Alright, who's been cutting onions in here?
The Walking Dead finally returned from its (lengthy) hiatus, and as expected, we were gifted with one of the most emotional episodes in the series' history. As previously announced, The Walking Dead Season 8 Episode 9 was Chandler Riggs' last, officially bringing Carl Grimes' story to an end.
However, just because Carl's story is over doesn't mean his legacy and hope for the future won't continue. That much was abundantly clear from Carl and Rick's final moments together.
As much as I wanted to love this episode, especially with the emotional exchanges between Carl, Rick, and Michonne, I just couldn't quite get myself to that level. I liked it, but I didn't love it.
That's unfortunate considering how much of a turning point this is for the series and its core members. A better job could have and should have been done showcasing the relationships between Carl and the other members of the group.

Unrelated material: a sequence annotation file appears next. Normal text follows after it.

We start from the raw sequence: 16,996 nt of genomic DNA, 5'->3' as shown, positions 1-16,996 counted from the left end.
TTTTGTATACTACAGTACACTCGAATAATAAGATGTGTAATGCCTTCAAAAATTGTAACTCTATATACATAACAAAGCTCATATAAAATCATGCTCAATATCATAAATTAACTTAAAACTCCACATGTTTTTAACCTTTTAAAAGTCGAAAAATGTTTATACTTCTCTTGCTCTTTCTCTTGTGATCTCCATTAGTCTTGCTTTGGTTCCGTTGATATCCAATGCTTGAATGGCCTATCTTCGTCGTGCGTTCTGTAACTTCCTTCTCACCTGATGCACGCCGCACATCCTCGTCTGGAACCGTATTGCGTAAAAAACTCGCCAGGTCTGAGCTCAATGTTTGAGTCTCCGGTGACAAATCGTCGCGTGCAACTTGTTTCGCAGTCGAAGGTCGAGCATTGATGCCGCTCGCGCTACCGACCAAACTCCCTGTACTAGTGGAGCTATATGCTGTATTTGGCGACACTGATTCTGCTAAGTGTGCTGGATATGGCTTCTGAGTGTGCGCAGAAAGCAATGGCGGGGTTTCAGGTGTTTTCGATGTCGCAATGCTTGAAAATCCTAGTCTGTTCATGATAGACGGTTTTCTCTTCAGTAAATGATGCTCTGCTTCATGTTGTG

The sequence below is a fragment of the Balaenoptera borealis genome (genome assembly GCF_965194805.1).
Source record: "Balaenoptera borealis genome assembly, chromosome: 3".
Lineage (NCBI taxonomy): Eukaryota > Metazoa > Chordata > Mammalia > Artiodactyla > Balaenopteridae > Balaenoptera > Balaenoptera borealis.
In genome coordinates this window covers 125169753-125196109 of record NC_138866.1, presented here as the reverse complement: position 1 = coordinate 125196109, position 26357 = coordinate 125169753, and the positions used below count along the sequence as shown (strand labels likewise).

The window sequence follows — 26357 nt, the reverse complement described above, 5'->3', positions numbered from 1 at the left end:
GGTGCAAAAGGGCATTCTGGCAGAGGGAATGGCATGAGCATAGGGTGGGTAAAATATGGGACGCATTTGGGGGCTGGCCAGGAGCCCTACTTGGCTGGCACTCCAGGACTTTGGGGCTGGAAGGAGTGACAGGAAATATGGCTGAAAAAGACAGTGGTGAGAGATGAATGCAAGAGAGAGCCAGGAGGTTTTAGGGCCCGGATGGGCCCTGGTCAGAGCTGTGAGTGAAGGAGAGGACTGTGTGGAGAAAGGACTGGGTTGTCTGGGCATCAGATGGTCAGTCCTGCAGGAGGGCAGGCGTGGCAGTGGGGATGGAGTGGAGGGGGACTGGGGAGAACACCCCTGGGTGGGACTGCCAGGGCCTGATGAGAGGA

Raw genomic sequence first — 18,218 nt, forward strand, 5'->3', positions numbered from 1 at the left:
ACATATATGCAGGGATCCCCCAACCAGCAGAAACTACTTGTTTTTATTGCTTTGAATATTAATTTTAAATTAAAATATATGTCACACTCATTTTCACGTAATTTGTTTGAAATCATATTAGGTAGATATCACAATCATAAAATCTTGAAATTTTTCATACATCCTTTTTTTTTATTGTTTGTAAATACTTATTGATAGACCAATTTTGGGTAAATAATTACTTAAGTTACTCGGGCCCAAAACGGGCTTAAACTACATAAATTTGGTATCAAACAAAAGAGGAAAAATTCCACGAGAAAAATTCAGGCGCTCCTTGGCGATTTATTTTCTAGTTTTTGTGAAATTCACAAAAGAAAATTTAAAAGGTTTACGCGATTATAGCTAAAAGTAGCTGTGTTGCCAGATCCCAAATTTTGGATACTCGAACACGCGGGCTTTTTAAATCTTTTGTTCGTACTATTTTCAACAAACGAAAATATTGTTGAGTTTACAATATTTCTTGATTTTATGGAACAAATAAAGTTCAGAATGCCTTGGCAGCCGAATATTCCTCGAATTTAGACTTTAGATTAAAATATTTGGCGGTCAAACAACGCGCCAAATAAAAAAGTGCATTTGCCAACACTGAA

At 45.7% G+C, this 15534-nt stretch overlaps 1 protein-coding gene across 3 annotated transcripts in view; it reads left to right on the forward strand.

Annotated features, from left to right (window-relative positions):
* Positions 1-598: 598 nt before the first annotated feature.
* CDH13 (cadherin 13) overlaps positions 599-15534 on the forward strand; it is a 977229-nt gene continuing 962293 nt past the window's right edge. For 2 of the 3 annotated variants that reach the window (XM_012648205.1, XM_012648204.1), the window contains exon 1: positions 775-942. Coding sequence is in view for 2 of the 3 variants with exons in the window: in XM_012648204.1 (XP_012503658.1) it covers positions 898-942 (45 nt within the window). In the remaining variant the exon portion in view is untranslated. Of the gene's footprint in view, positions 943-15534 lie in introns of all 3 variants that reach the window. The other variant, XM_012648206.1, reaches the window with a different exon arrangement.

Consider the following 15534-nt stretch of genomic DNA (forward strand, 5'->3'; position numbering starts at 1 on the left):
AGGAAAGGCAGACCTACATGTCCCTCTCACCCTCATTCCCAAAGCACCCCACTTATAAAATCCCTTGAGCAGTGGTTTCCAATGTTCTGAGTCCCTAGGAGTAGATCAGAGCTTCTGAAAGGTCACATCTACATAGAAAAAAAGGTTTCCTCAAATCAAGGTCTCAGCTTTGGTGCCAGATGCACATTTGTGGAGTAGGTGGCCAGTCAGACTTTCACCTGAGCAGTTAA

Carl, it was all for you right from the start. Back in Atlanta, the farm, everything I did was for you. And that prison? It was for you and Judith. It still is, and nothing, nothing is gonna change that.Rick
It wasn't the best use of extended time, either. I come down on extended episodes a lot because when they're done properly, they can enhance the material. When done poorly, they detract from it.
Case in point: Did we really need 90 minutes dedicated to Carl's swan song? No.
Perhaps if the extended runtime was better utilized and focused more on Carl's relationships with some other group members, some with which he has a significant history, it would have been different. Instead, the main focus was on Rick and Michonne, perhaps rightfully as they are the prominent figures in his life.